As for "special forces" using "snuf" this has long been a factor in many battles. Dutch Courage in the form of alcohol and drugs is not particular to the Zulus nor does it make the users "special", just off their heads. Incidentally this is still a feature of many African battles. The massacres in Rwanda were largely fuelled by alcohol and drugs, similarly, mind bending drugs were often a feature of the African enemies mercenaries met in the Congo. Chinese combatants in the Boxer rebellion also partook. The net effect is it's much easier to make superstitious and credulous cretins believe claims of physical "invincibility" if they are off their collective mammary glands! Simple, not special - sad.
    Cheers,
    The Freedom Onanist

  8. #8
    Nur-ad-Din Forum Administrator TosaInu's Avatar
    Join Date
    Jul 2002
    Posts
    12,326

    Default Re: The latest Q and A is now up...Happy Holidays

    Quote Originally Posted by Freedom Onanist
    As has been pointed out, incompetent deployment and distribution of ammunition were central to this battle.
    Quote Originally Posted by TosaInu
    A couple of reasons were mentioned, of course numbers and hatred.
    When you mention numbers, you also mention density (and how you deploy the forces).

    As for "special forces" using "snuf" this has long been a factor in many battles.
    Has, is and not only in wars.

    Dutch Courage in the form of alcohol and drugs is not particular to the Zulus nor does it make the users "special", just off their heads.
    The medicine man was not talking about encouraging the whole tribe, he was talking about a small group of commando like warriors and they already manoeuvred into position before the Zulus attacked in force.

    Tough, skilled and brave warriors were used for that, so special forces.
    Ja mata

    TosaInu

  9. #9
    Member Member fenir's Avatar
    Join Date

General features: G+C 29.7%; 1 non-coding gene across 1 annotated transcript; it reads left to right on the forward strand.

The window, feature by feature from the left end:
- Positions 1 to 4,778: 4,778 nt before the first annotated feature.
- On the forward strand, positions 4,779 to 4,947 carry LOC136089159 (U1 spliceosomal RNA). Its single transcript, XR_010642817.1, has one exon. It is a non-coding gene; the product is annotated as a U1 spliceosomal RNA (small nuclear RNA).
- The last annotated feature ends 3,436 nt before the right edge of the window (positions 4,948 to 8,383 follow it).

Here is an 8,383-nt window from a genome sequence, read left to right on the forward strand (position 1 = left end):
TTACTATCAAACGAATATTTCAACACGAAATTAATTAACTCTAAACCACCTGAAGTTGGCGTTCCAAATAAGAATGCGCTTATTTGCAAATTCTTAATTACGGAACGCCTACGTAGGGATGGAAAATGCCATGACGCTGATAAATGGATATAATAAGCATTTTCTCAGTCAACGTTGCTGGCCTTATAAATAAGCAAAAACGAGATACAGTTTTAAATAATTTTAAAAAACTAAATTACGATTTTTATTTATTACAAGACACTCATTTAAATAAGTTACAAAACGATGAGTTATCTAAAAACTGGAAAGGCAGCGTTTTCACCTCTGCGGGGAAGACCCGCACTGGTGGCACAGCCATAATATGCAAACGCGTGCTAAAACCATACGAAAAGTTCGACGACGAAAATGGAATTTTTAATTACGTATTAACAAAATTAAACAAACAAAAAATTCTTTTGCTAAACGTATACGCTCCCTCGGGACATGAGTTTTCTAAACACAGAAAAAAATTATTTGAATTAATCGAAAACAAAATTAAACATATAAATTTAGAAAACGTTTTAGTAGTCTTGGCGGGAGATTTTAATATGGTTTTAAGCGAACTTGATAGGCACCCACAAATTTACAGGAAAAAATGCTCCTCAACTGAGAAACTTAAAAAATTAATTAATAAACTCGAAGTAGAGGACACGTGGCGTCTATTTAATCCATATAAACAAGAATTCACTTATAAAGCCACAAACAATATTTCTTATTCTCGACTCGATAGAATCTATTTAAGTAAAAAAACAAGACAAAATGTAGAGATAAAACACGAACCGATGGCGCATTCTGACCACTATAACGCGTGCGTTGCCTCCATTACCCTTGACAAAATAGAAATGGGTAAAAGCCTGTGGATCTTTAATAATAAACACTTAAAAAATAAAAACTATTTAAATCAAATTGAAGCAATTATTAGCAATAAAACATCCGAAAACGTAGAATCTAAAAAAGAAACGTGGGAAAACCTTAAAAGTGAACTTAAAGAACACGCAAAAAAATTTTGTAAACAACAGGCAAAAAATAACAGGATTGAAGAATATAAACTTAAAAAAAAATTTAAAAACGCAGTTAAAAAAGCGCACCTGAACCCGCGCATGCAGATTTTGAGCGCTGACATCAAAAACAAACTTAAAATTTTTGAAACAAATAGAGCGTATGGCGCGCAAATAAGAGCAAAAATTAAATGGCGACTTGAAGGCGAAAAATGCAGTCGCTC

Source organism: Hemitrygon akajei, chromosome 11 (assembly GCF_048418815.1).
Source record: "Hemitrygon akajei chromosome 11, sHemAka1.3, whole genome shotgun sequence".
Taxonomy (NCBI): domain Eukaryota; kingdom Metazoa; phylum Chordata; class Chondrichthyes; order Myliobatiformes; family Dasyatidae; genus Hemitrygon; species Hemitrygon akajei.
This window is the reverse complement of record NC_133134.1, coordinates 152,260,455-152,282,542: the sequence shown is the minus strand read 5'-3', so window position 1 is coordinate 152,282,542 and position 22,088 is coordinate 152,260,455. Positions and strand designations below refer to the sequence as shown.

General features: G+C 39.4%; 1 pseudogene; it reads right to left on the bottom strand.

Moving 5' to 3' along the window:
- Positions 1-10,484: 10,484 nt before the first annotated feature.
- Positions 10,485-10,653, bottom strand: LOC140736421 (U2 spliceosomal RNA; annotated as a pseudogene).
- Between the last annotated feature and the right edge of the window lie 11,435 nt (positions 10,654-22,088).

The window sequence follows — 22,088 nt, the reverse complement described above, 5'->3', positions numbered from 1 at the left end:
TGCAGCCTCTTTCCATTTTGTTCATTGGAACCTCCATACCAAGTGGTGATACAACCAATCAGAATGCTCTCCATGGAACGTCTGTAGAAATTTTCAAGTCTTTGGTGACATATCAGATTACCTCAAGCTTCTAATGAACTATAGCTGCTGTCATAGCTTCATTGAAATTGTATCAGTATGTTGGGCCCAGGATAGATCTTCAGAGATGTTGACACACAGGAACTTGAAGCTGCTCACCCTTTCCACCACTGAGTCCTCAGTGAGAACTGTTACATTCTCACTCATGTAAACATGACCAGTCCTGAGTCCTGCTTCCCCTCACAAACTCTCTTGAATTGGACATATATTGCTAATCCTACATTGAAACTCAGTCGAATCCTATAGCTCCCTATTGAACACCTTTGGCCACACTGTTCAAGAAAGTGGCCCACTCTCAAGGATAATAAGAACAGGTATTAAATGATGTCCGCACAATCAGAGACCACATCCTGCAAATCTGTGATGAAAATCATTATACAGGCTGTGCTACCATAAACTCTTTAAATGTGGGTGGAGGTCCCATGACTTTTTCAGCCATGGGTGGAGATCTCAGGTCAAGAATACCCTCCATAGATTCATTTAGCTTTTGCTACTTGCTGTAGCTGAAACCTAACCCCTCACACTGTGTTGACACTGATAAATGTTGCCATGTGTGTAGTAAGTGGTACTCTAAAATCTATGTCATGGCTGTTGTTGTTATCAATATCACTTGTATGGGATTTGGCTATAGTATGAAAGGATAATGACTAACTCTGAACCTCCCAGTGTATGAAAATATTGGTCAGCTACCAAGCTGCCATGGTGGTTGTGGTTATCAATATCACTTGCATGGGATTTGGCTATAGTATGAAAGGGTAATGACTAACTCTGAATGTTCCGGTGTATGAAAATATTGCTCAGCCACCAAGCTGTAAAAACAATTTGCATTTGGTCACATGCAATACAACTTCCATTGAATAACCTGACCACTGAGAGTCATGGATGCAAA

Oct 2002
    Location
    Sydney, NSW, Australia
    Posts
    433

    Default Re: The latest Q and A is now up...Happy Holidays

    Tough, skilled and brave warriors were used for that, so special forces.
    by TosaInu

    Being tough, Skilled or Brave, most certainly does not make anyone speical. Let alone speical forces.

    A "speical forces solider" is one that has under gone an extensive, and extended training in a structured form for a certain task.
    The Zulu's had no evidence of such.

    Moving troops to a pre assigned position, is quite simply a tactical decision.


    PS: PLease note, the discovery channel is hardly a historical fact finder. They push their own version of events. I find it very concerning when people quote, or alude to Television in a historical sense.

    The Zulus did not hate the British (not english, but British, another example of people moving things to suit themselves).
    They where stirred up by the Boers, in some respects, and zulus wanted more territory, and to protect what they had, pretty standard military human stuff.
    The Zulus always paid great respect to the british, and even today, the Zulu will only ever listen to the british. The Zulu class the british as their equals, and are very much a warrior base culture. I for one can honestly say, the zulu have honour. But no speical forces.
    Espeically when, the medic man said so, therefore it's right.

    As for the Zulus being stronger? Who said?

    When 136 Hampshire regiment soliders can lay waste to a few thousand zulus, and alot of that as hand to hand combat. Who are you to say the Zulu where physically stronger?
    Sounds like television to me.

    Sincerely

    fenir
    Time is but a basis for measuring Susscess. Fenir Nov 2002.

    Mr R.T.Smith > So you going to Charge in the Brisbane Office with your knights?.....then what?
    fenir > hmmmm .....Kill them, kill them all.......let sega sort them out.

    Well thats it, 6 years at university, 2 degrees and 1 post grad diploma later OMG! I am so Anal!
    I should have been a proctologist! Not an Accountant......hmmmmm maybe some cross over there?

  10. #10
    Nur-ad-Din Forum Administrator TosaInu's Avatar
    Join Date
    Jul 2002
    Posts
    12,326

    Default Re: The latest Q and A is now up...Happy Holidays

    Quote Originally Posted by fenir
    PS: PLease note, the discovery channel is hardly a historical fact finder. They push their own version of events. I find it very concerning when people quote, or alude to Television in a historical sense.
    Hello fenir,

    I don't know whether they pushed their version, or more so than any other source. The show mentioned several things: from the major ones to the small ones. I think it was great that a Zulu could also share his view and that it wasn't edited out by 'we just made a tactical mistake'.

    Quote Originally Posted by fenir
    A "speical forces solider" is one that has under gone an extensive, and extended training in a structured form for a certain task.
    The Zulu's had no evidence of such.
    By todays measurements. Different time, different culture.

    Quote Originally Posted by fenir
    Moving troops to a pre assigned position, is quite simply a tactical decision.